One strategy that I incorporated was co-teaching. During my planning period, I would pre-teach the next day’s lesson to my student leaders. Together we would obtain the answers, carefully going over the how’s and why’s. Then, as I taught the lesson to the class, my student leaders would walk around assisting students that needed help. Surprisingly, my student leaders would never simply reveal the answers; however, they would explain how to obtain the answers. These roles helped them show leadership toward positive goals, while concurrently allowing me to reach more of my students.
Despite what most people believe, or can admit to believing, non-traditional students are leaders. What do I mean by non-traditional? In order to define a non-traditional student, it is easier to describe what they are not. They are not your typical honor students… not because they don’t have the potential. They are not your shy, sit back and wait students… not because they are impatient. They don’t have a lot of parental support… not because they don’t crave it. They don’t hang with the most positive crowd… not because they can’t “fit in.” They are not always the most attentive student in the class… not because they don’t have the desire to listen. Non-traditional students are the “cool” kids. They exude confidence and use their complex charisma to creatively compel other students to conform through convincing communication. They are LEADERS!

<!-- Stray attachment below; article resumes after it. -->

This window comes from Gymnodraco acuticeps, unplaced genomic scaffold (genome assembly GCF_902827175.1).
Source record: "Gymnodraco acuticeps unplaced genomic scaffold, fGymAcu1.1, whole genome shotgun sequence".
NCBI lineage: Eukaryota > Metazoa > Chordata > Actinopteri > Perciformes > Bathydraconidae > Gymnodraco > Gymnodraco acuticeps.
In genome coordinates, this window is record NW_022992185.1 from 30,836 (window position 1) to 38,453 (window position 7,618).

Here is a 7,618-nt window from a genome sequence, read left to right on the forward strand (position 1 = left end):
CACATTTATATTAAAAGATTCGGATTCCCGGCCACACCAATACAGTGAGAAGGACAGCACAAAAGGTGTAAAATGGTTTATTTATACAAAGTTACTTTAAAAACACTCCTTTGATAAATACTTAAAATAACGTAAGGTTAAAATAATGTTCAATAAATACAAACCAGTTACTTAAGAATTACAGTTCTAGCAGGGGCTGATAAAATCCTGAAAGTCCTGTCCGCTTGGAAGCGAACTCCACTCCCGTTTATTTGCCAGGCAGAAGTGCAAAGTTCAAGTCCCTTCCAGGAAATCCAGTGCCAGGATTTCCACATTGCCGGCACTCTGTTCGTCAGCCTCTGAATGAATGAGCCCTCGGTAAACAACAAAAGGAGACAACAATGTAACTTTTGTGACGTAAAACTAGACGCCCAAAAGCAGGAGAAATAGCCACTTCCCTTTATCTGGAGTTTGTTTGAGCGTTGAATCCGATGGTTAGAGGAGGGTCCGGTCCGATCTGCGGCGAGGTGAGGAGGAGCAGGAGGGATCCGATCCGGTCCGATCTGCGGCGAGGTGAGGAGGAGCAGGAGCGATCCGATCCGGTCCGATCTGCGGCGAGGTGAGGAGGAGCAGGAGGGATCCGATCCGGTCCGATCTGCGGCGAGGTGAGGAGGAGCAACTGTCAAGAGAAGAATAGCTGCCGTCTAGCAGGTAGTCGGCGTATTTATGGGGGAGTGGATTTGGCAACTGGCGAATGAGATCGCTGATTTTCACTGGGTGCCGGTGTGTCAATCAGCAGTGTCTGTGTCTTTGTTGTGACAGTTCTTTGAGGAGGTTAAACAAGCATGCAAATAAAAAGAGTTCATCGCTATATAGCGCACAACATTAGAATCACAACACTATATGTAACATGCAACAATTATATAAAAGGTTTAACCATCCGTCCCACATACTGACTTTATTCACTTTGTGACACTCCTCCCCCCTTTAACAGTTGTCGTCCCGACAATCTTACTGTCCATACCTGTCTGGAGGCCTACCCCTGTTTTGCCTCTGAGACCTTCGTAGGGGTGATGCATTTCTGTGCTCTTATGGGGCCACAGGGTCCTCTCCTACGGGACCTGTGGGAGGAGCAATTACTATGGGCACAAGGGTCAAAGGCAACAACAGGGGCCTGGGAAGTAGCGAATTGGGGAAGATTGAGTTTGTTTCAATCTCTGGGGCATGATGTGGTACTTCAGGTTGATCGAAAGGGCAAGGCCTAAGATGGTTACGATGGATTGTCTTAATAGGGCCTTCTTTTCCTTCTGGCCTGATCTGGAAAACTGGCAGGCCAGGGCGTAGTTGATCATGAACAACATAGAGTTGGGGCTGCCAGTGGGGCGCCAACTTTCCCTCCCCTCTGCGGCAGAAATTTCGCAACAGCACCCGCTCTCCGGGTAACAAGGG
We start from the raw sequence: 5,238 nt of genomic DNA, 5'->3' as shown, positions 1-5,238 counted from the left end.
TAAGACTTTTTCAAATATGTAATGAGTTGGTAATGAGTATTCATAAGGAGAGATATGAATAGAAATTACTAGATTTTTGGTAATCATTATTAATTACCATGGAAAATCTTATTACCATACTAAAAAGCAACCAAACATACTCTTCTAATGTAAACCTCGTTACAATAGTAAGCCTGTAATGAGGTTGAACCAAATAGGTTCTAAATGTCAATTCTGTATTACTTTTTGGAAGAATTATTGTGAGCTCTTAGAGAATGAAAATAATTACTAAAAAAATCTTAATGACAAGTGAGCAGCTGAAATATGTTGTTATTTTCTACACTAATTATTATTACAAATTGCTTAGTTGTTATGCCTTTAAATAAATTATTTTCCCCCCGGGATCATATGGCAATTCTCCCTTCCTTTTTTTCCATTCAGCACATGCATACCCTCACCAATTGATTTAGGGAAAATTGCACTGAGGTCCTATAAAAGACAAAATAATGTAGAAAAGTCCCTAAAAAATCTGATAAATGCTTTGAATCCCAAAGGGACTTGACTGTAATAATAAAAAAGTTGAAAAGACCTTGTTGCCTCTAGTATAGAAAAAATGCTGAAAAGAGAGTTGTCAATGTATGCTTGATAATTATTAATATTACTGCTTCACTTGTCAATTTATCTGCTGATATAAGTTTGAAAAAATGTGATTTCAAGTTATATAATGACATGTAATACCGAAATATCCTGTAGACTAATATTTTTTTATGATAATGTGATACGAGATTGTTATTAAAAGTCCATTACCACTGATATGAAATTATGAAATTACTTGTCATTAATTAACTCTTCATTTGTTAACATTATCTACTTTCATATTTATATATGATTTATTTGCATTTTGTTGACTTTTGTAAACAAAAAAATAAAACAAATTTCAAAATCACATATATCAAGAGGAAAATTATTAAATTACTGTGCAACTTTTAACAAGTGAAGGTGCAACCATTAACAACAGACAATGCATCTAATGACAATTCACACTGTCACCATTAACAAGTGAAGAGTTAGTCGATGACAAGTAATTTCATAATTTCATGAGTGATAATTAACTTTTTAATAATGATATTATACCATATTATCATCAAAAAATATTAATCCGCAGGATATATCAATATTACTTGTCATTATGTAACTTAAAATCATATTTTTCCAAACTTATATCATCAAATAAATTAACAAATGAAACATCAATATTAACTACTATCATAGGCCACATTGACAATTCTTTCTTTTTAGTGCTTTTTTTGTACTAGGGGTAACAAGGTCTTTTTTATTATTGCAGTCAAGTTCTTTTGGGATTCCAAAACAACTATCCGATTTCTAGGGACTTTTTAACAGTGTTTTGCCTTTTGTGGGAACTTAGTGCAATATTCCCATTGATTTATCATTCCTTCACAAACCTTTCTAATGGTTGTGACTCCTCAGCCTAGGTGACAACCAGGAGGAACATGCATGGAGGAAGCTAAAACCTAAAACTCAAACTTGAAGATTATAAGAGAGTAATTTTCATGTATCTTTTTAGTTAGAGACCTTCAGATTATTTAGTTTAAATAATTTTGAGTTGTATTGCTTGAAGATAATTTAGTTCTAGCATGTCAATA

In the two years that I have been a part of the Envoy Project in Memphis City Schools, I have seen what is possible when non-traditional students are given an opportunity to lead in positive directions. When non-traditional students are nominated to attend Student Envoy Camp, the cycle begins. The myth that they can’t be positive school leaders has been dispelled, and almost immediately their confidence skyrockets. They can believe in themselves because someone else (usually a teacher in their school) believed in them.
During Student Envoy Camp, non-traditional students are given opportunities to lead discussions, voice their opinions, and share their real-world situations without being ridiculed or judged. They learn the five Efficacy “Secrets” to help them confidently build a Quality Life. Following Camp, they are provided with more opportunities to lead, both within their schools and in the district at Board meetings, fundraisers, forums, award ceremonies, and Envoy Project events. The Envoy Project is a great avenue for non-traditional students to connect with other student leaders (non-traditional and traditional) from across the city, and band together to create positive change.
Whether building a district-wide initiative like the Envoy Project, or leading change in a troubled school, it is essential that we include non-traditional leaders in the transformation process. We must understand, encourage, and permit non-traditional leaders to maintain their identities while gradually guiding their leadership toward positive goals. The bottom line is that we need non-traditional students to continue to lead, but learn to lead positively.
Irvin Mull joined the Envoy Project in 2010 as a broadcast student at the Memphis City Schools Telecommunications...